Impact Investing

Impact Investing

Impact investing has the potential to fundamentally transform the way investment capital interacts with the world. Directing capital to solutions which aid the poor and the planet while earning a financial return is indeed an exciting proposition. Impact investing falls under the broad umbrella of socially responsible investing (SRI) which can take many forms and has many definitions. The distinguishing feature of impact investing is the synergy of doing good from a social and environmental perspective and doing well in terms of earning a financial return. Impact investing goes beyond the avoidance of harm through divestment and instead seeks to deploy capital with the intention of having a positive impact on society and the environment. This work used to be primarily the domain of philanthropic donations and charity-based work but that is changing. Impact investments can encompass a broad range of issues as outlined below.

Impact investing has moved into the mainstream, but still represents only a fraction of the socially responsible market.  Assets invested in the U.S. SRI space total $12.0 Trillion (Source: US SIF1) versus $502 Billion in global impact assets (Source: GIIN2). Faith-based organizations have long played a role in this early adoption phase mainly through community-based and microfinance initiatives. Impact investing continues to gain traction in the form of investor interest and  increasing product availability. According to the World Economic Forum, satisfying the targets of the U.N. Sustainable Development Goals by 2030, will require $5 to $7 Trillion in impact assets.

While impact investing holds a lot of promise and potential benefits, it also presents unique considerations and challenges.  An organization’s approach to impact investing will largely depend on its mission, values, and investment objectives. A sound governance process should be in place to examine the full scope of the opportunity set and how best to integrate it as part of your investment portfolio. The first step should be a look inward to affirm your willingness as an organization to pursue impact investing and to articulate motivations and goals. What do you seek to achieve from impact investing and how will it align with your organization’s values?  Organizations should evaluate the practicality of putting these goals into action based on their operating needs, risk tolerance, and time horizon.   Liquidity in particular is an issue that needs careful consideration.Impact investing can encompass a broad range of investments depending on an organization’s desire and ability to engage in the space. Strategies that hold companies based on positive Environmental, Social, and Governance (ESG) characteristics may serve as an alternate approach for organizations. These strategies seek to make a positive impact by allocating capital to companies on the basis of ESG-based criteria rather than through direct investments.

Proper due diligence of strategies is critical. In spite of the recent growth of the impact investment market, strategies continue to proliferate to meet growing demand. It is therefore important to discern institutional quality mandates from retail-based and start-up offerings. Strategies should be sound from both an investment and social perspective and align with an organization’s values. Investment costs also should receive attention as impact-oriented strategies can at times have unfavorable cost structures that could erode return potential.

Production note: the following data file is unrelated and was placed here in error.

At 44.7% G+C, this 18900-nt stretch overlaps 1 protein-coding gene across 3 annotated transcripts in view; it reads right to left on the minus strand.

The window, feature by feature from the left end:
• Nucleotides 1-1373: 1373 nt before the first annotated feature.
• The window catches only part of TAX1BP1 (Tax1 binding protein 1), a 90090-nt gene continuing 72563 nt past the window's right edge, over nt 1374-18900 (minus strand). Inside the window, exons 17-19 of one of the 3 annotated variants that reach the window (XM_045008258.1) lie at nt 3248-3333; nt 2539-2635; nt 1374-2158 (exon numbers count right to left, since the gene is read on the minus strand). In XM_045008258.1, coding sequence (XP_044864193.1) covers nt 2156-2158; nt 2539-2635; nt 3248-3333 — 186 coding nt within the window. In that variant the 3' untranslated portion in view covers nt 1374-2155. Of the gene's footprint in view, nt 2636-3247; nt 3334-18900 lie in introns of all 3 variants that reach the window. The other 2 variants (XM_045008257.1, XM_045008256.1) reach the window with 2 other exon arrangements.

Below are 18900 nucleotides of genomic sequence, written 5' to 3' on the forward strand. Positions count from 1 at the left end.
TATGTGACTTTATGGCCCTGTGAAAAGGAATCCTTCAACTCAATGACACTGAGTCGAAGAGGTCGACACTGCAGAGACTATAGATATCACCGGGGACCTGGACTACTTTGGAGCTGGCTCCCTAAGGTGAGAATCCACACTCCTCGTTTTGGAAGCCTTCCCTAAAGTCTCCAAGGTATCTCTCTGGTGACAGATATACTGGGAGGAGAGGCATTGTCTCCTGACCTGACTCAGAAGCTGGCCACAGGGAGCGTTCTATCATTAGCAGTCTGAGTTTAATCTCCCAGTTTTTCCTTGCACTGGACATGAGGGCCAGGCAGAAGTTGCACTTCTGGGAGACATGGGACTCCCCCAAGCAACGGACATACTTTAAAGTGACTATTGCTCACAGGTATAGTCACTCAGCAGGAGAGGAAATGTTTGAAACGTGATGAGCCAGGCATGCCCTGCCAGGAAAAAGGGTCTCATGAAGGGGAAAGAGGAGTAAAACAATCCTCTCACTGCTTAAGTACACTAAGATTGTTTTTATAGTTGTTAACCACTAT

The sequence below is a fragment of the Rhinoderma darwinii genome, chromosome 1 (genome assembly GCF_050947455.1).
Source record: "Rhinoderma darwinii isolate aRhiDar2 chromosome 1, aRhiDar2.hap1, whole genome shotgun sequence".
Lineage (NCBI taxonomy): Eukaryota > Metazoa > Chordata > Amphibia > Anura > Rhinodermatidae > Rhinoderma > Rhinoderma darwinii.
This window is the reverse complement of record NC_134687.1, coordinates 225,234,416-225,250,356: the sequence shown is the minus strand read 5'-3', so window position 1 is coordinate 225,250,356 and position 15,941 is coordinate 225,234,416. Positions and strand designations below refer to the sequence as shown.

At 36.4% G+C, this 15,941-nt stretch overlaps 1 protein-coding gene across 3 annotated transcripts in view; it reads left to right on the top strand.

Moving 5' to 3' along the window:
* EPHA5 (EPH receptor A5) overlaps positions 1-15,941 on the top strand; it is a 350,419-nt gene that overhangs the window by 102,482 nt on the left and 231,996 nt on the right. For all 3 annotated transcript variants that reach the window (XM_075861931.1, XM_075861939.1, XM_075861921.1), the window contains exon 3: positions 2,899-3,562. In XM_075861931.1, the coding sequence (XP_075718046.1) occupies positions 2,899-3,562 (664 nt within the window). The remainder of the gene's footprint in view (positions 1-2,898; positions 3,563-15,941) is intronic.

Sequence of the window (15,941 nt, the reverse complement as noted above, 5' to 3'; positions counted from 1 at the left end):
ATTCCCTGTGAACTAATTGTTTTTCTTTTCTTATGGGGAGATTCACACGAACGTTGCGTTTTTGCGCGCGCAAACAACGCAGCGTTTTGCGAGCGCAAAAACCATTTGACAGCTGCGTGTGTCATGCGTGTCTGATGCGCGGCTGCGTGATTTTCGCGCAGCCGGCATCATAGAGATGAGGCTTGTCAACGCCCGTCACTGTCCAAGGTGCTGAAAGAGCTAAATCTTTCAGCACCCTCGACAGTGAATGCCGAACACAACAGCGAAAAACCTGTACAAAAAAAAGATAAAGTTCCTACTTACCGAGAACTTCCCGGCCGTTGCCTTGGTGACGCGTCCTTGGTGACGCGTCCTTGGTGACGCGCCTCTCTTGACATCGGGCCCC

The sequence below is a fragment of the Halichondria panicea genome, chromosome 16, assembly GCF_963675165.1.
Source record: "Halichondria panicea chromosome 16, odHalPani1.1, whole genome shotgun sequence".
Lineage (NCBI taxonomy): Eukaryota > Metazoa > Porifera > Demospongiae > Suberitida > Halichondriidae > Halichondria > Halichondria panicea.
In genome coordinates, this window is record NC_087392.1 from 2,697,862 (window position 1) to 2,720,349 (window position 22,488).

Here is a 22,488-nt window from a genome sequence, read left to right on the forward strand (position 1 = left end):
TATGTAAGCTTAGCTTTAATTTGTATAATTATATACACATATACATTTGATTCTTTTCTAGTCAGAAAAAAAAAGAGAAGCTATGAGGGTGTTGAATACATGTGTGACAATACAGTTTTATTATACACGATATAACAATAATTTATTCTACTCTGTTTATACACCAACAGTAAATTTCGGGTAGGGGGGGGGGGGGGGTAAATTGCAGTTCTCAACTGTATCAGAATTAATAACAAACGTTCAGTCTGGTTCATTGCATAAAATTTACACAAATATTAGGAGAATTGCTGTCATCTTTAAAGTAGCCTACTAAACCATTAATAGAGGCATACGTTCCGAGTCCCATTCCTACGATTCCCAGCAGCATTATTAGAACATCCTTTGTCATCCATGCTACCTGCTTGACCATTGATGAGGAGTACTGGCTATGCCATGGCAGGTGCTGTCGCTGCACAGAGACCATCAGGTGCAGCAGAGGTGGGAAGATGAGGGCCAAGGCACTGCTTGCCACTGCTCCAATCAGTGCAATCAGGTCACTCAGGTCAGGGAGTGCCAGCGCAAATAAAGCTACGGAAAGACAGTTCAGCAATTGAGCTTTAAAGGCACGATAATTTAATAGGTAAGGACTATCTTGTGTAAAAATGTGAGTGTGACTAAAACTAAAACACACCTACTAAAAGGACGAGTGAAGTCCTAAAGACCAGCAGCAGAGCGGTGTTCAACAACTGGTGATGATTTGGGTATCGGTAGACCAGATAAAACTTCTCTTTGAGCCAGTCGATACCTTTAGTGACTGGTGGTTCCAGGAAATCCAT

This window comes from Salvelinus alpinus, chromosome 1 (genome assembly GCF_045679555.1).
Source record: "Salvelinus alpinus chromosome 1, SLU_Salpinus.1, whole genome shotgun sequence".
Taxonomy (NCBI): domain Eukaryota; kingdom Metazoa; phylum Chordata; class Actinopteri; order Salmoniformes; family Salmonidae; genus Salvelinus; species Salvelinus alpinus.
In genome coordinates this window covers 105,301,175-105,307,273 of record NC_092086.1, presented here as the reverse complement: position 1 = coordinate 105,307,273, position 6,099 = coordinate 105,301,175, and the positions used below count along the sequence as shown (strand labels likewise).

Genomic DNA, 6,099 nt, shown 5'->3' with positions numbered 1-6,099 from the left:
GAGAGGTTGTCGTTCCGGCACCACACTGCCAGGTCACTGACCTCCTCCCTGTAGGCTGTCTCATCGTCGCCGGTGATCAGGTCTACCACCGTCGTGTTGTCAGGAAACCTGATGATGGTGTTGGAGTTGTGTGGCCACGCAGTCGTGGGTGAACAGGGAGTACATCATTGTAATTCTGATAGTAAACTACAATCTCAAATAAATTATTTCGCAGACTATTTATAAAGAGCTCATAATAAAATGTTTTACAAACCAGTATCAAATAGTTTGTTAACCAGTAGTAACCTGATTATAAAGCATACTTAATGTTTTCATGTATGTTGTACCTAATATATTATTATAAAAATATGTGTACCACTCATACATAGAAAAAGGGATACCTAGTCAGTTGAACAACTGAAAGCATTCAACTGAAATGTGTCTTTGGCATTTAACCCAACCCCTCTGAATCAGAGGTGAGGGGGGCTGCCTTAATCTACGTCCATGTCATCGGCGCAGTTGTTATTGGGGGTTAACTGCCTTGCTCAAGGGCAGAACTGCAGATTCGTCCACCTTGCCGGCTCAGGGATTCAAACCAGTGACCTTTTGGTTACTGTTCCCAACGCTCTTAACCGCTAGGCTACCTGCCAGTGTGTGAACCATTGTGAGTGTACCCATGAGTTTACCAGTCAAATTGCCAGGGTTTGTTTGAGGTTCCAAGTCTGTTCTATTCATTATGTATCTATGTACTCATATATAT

A process for ongoing monitoring and evaluation should be agreed upon prior to implementation. The ability to measure the social impact is a core feature of successful impact investing. Third party standards exist to measure a variety of social, environmental, and financial metrics and aid in data-driven evaluation. While these standards lend credibility to the impact movement, effective measurement remains a challenge. Among public companies, lack of disclosure and inconsistent standards for ESG metrics also remain a persistent issue. With continued investor pressure and leadership from larger companies, disclosure is expected to improve with time.

While impact investments nobly aim to achieve both a positive social impact and a profitable return, it is important to keep in mind that just like any other investment, there are risks involved and a less than optimal financial result could be achieved even as worthwhile mission-based goals are being met. Concord urges organizations to seek out advice if they are thinking about impact investing as the endeavor can be complex and time consuming as much as it is rewarding.

Concord offers a full range of investment consulting services including the evaluation and implementation of impact investing strategies as part of a  comprehensive investment program.

The information presented herein has been obtained with the greatest care from sources believed to be reliable but it is not guaranteed.  The Concord Advisory Group, Ltd. expressly disclaims any liability, including   incidental or consequential damages, arising from errors or omissions in this publication.  The data is presented for information purposes only and is not intended as an offer or solicitation with respect to the purchase or sale of any security.  The Concord Advisory Group, Ltd. is a registered investment advisor with the Securities and Exchange Commission, and a copy of Form ADV is available upon request.

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